A simulation model for exploring the effects of plant-soil feedbacks on the resilience of plant communities. / Trevenen, Elizabeth Joan; Mucina, Ladislav; Trevenen, Michelle Louise; Cresswell, Anna; Renton, Michael.

MODSIM2017, 22nd International Congress on Modelling and Simulation. Australia : Modelling and Simulation Society of Australia and New Zealand Inc., 2017. p. 278-284.

Research output: Chapter in Book/Conference paperConference paper

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AU - Renton, Michael

PY - 2017

Y1 - 2017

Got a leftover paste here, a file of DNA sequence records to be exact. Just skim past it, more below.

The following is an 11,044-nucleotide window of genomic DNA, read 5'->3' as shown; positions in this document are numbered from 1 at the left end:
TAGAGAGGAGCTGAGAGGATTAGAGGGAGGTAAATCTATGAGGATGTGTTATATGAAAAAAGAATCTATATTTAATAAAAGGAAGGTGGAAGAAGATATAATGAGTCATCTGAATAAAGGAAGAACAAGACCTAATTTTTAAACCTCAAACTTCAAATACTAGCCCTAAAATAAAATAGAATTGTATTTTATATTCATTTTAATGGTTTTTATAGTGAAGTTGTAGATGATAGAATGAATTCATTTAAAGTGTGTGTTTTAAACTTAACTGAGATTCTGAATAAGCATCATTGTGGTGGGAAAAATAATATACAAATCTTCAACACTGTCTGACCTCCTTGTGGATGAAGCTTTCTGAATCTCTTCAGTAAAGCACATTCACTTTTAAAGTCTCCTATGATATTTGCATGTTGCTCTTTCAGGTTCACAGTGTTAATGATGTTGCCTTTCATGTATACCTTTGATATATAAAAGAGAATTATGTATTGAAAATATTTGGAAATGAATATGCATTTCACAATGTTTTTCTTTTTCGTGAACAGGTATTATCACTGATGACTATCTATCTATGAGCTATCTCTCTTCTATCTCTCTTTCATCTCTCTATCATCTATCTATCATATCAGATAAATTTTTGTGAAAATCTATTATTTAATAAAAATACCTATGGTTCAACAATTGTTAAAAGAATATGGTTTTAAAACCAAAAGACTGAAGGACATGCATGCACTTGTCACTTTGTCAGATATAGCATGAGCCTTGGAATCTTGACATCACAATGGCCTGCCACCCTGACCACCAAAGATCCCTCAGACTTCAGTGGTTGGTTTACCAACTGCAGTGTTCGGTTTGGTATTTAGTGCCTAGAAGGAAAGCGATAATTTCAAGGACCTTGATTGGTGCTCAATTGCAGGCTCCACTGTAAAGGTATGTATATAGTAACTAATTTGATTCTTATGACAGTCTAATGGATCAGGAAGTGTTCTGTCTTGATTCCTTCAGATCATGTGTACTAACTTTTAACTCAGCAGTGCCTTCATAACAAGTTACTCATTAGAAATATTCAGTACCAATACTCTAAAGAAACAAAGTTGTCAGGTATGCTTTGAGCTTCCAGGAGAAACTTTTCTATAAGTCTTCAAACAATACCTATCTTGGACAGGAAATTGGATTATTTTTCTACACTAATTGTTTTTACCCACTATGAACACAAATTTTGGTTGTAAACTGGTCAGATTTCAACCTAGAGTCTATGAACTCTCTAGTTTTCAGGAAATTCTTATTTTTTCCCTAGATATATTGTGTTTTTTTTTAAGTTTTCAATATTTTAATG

N2 - Plant–soil feedbacks (PSFs) are plant-induced changes to the abiotic and/or biotic properties of soil that positively or negatively impact plant growth. Recently, PSFs have been shown to play a key role in both promoting and maintaining high levels of diversity within plant communities. There is mounting evidence that diversity loss leads to reduced resilience of a community, which can be defined as an ecosystem’s ability to recover following disturbance, and/or its ability to resist the disturbance’s effects completely. PSFs may also positively influence the resilience of a community by promoting diversity, however this relationship is poorly understood. This is largely due to the complex and uncertain nature of such processes in natural systems, which renders empirical experiments unfeasible. Therefore, we aimed to develop a model capable of capturing the most important processes involved in the interactions among PSFs, diversity and resilience in diverse plant communities undergoing disturbance, in order to investigate how PSFs may affect plant community resilience at a theoretical level.We used a cellular automata simulation model to simulate plant community dynamics over 1000 years. In order to observe community resilience within this time, communities were subjected to a range of disturbance regimes that consisted of multiple disturbance events which occurred at different frequencies and intensities within a 60 year period. Resilience was then quantified by comparing the trajectories of the communities based on their diversity (using inverse Simpson’s Diversity Index) over time and following disturbance. In particular, the degree of change from the pre-disturbance state to the state immediately following disturbance was used to quantify resistance, and the rate of return to the pre-disturbance state following disturbance was used to quantify recovery.The model was tested using four well-known and highly studied PSF scenarios that are observed in natural systems i.e. negative, positive and 2 types of no/neutral conspecific PSF. We found the PSF scenario involving negative conspecific PSFs to be the most resilient when subjected to the majority of the disturbance regimes, with a neutral scenario of no PSF and a slow growth rate being more resilient under high frequency disturbance regimes. Communities with positive conspecific feedbacks experienced the greatest loss of diversity following disturbance, which generally deteriorated with increasing frequency of disturbance. Positive conspecific communities also did not recover following disturbance and instead became less diverse as time went on.These results are consistent with expectations based on the literature, suggesting the model is appropriate for exploring the effects of PSFs on the resilience of plant communities. Such research promises to greatly contribute to our understanding of how resilience is built within communities, which in part may assist restoration efforts aiming to return degraded ecosystems back to resilience.